HEALING THROUGH ANNULMENTS
If you are separated or divorced, the Church cares about you.
Psalm 147:3: He heals the broken hearted and binds up their wounds
Divorce has touched nearly every Catholic family in America. It is a painful process that affects every facet of human existence, a process in which many are hurt.
Among the people for whom Jesus showed special care were those who suffered from the breakdown of the marriage relationship. Separation and divorce are difficult and usually grievous losses, yet filled with potential for vibrant new growth and responsiveness to grace.
Separated and Divorced Catholics and their children are an integral part of who we are as family. Therefore, we urge everyone involved in pastoral ministry to support, in a visible and caring way, to all those in need of healing and recovery from a separation or divorce. Divorce Recovery Ministry is important in our church today.
The ministry of the Marriage Tribunal is one part of the Church’s effort to offer healing and hope to the victims of failed marriages. The Tribunal investigates these situations to determine whether the parties in certain instances may be free to remarry.
Faithful to Catholic tradition, we maintain innate dignity of marriage and the Gospel's prohibition against arbitrary and unwarranted divorce. At the same time, we live in an imperfect society in which divorce is a common reality. In accord with Canon Law, all previously married individuals (Catholic or not) have the right to seek clarification of the canonical status of their previous marriage(s).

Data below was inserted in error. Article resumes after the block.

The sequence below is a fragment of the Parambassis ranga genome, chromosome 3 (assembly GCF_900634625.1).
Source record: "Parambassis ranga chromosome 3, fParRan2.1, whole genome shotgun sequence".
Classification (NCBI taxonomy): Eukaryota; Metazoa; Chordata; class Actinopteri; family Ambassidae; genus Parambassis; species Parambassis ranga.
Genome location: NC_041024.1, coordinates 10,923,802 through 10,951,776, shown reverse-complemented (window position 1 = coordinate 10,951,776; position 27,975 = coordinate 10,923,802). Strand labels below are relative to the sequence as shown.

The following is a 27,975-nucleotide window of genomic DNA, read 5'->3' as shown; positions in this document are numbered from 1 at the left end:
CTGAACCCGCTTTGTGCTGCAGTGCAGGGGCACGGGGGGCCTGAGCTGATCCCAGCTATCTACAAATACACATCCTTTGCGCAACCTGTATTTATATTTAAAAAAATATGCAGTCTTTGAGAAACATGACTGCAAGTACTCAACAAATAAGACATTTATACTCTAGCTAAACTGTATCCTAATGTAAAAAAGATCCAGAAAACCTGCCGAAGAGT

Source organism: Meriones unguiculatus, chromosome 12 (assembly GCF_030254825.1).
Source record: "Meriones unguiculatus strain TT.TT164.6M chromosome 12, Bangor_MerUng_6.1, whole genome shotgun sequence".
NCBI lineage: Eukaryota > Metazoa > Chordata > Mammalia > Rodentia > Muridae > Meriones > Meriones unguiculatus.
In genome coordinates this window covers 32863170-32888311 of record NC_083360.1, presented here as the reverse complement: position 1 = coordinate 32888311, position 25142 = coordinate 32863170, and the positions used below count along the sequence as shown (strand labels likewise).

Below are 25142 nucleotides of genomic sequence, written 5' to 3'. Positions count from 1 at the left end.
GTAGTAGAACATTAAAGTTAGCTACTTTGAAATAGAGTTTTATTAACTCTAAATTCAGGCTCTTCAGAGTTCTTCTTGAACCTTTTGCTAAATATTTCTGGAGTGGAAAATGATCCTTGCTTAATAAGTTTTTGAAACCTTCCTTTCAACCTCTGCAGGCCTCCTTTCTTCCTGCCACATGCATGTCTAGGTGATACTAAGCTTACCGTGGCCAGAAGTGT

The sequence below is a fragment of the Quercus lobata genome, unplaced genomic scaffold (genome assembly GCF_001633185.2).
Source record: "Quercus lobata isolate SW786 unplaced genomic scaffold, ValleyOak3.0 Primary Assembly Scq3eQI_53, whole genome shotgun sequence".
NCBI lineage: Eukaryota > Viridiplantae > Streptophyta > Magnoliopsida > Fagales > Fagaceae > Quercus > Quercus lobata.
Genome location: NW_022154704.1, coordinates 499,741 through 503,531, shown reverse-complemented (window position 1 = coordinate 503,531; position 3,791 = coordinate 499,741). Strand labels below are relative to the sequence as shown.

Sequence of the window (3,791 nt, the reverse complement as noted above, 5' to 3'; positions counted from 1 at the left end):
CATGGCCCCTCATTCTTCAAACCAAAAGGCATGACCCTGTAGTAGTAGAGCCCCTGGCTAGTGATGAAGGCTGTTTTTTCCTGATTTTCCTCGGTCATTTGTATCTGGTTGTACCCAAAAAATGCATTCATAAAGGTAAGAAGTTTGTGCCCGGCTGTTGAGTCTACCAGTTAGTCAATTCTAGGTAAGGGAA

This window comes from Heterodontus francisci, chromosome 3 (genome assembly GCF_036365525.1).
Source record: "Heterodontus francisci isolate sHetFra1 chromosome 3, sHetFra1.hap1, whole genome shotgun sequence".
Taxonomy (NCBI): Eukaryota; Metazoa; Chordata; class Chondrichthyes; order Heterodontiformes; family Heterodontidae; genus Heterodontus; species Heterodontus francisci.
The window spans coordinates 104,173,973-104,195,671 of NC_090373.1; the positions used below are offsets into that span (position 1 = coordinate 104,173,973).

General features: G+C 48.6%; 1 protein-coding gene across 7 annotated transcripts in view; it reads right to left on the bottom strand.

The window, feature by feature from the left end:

We hope that the information contained below will help you to become acquainted with our ministry on behalf of the Church.
For a recent overview of annulments, read this article in American Magazine, "Reaching Out to Those Who Have Experienced 'A Failure in Love.'"
CONTACT THE PARISH OFFICE AT 805-963-1734
FREQUENTLY ASKED QUESTIONS
What is an annulment?
The term "annulment" is a misnomer because the Church does not undo or erase a marriage bond. Rather the Church issues declarations of nullity when it discovers that the parties were not truly joined by God and hence a full spiritual sacramental marriage as understood by the Church was not present.
Why should I get a Declaration of Nullity?